I want to be a part of the music industry because music is something that people can’t go a single day without. It’s something that everyone appreciates and at the end of the day; it’s nice feeling appreciated.
I see a lot of collaboration on sites like YouTube, where individual artists get together and pool their talents. Would that be something you would consider seeing as you have a very board talent base you can call on?
Absolutely. The only real collaborating, I’ve done with other artists at this point is co-writing songs. Getting together with someone else and sharing ideas can be a pretty awesome thing.
There have been several times when I’ve had a part of a verse or chorus written down but didn’t know what else to do or where to go with it. Opening yourself up to others and their ideas can often times spark some new magic.
Pretty soon, you’ve got a whole song that turned out way better than it would have if you tried to tackle it all alone. As far as collaboration on YouTube goes, I’d fly out to LA and record with someone like Tyler Ward any day.
I imagine rearranging a song and co-producing it with someone would be equally exciting as co-writing. I think it would be cool to share ideas and see what happens.
Your home studio, This is not your usual spare room setup is it; I can see from the quality of your sound and visuals that you take your work very seriously. So if someone came to you and asked what’s the basic setup I need for my home studio, what advice would you give them?
You’re right; my setup is not just the usual spare room setup. However, it did start out that way! I’ve been building on and adding things over the past six years or so, plus I went to school to learn how to record.
If someone came to me wanting advice for a basic home recording setup, I’d tell them to start with the following things:
With the items listed above, you’d be at an awesome starting spot and would actually be able to record anything that I’ve put up on YouTube up to this point. Pretty much any large diaphragm condenser will be sufficient for recording vocals, acoustic guitar, piano, hand percussion, and a lot more.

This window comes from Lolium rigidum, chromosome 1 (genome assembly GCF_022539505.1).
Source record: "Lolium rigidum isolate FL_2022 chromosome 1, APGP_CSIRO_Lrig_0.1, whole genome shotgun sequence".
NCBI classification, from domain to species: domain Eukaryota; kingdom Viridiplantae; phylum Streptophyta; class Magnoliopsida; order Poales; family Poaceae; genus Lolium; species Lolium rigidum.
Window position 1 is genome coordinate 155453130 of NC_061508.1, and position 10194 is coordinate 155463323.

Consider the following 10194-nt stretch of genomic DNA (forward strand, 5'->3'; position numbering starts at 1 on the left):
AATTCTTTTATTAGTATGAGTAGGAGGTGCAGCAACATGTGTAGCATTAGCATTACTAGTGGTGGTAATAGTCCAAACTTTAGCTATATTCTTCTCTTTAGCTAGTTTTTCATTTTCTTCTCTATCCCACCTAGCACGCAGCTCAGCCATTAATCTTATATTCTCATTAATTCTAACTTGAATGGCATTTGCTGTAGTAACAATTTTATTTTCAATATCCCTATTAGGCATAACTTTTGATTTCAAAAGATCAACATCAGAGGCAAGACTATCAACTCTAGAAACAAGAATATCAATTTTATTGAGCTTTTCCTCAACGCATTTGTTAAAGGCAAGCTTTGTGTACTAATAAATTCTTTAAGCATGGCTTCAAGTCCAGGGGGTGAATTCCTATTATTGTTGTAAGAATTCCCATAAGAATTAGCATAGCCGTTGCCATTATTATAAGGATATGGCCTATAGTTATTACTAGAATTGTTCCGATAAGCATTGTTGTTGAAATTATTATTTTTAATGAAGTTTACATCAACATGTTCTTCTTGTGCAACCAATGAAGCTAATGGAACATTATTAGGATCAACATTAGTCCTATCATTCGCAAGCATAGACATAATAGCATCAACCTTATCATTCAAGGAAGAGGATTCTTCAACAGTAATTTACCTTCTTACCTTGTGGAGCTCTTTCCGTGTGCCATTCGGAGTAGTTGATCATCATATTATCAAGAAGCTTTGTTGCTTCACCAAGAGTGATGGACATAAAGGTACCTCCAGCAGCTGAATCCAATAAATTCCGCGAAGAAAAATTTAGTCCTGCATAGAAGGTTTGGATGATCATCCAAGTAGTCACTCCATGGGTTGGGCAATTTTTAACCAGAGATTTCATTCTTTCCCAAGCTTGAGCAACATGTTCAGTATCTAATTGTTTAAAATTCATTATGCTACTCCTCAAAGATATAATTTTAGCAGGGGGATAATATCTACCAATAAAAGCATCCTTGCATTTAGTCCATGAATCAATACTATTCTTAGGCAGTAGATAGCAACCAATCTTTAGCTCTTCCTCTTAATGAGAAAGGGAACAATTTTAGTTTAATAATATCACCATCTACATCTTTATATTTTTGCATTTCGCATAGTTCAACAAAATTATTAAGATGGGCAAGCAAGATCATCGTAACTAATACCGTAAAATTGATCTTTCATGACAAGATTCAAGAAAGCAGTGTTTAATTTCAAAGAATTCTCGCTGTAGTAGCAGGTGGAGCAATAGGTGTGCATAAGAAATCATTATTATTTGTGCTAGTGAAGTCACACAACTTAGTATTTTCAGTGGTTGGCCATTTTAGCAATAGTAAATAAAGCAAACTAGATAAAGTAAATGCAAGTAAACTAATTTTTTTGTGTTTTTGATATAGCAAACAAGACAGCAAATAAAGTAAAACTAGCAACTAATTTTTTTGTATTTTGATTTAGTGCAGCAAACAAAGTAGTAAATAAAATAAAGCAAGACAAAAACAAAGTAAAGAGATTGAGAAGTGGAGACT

For keyboards, electric guitars, and bass guitar, you can just go DI (or Direct Input) and use the instrument cable to plug the instrument directly into your audio interface. This way, you won’t have to buy several microphones to mic any amplifiers.
Logic’s MIDI instrument library and collection of samples are pretty extensive so if you don’t have the funds to buy multiple microphones or actual instruments, you can still program something like a whole artificial symphony if you wanted. This is actually easier than recording an actual symphony anyway… Fake it ’til you make it!
What’s your workload looking like for the rest of 2014 Andy, any plans for producing new stuff in the studio, touring, plans for local gigs?
I’ll be moving back to Nashville in the spring, and once I’m there I’ll be playing out quite a bit. The city has a ton of small gigs called ‘writers rounds’ where artists play original songs. There are so many writer’s rounds around Nashville that you can probably play out seven nights a week if you wanted to.
It’s also a great place for acoustic pop or urban country music. In regard to studio stuff, I’ll be releasing new songs every few months since I can record them all myself. I have a collection of maybe 15 or so songs that are just about ready to record, and I’ll be sharing them a few at a time.
As far as touring goes, I’m going to hold out for several months at least until I get a little more following. If I’m going to spend the money needed to go on tour, I want to make sure I’ll actually be reaching new audiences and getting a return on investment.
When that time rolls around, I’ll start out with a Midwest tour of about four or five shows. Until then, I’ll be focusing on reaching new listeners through YouTube.
Any message you want to give for your fans and future fans out there?
YES! I want to thank anyone who listens! Whether you’re someone who has listened to one song one time, or you’re someone who has heard everything I’ve ever done, I greatly appreciate it! I aim to both entertain and connect with people so THANK YOU to those who have listened and felt something from my music, whether it related to something important in your life, or it was something as simple, as ‘I just think it sounds cool.” You’re awesome! I’m going to try my hardest to keep making music and sharing it with you 🙂
Andy’s Social Links and Music
Fan mail – andyscalise @andyscalise.com
Andy’s Web Site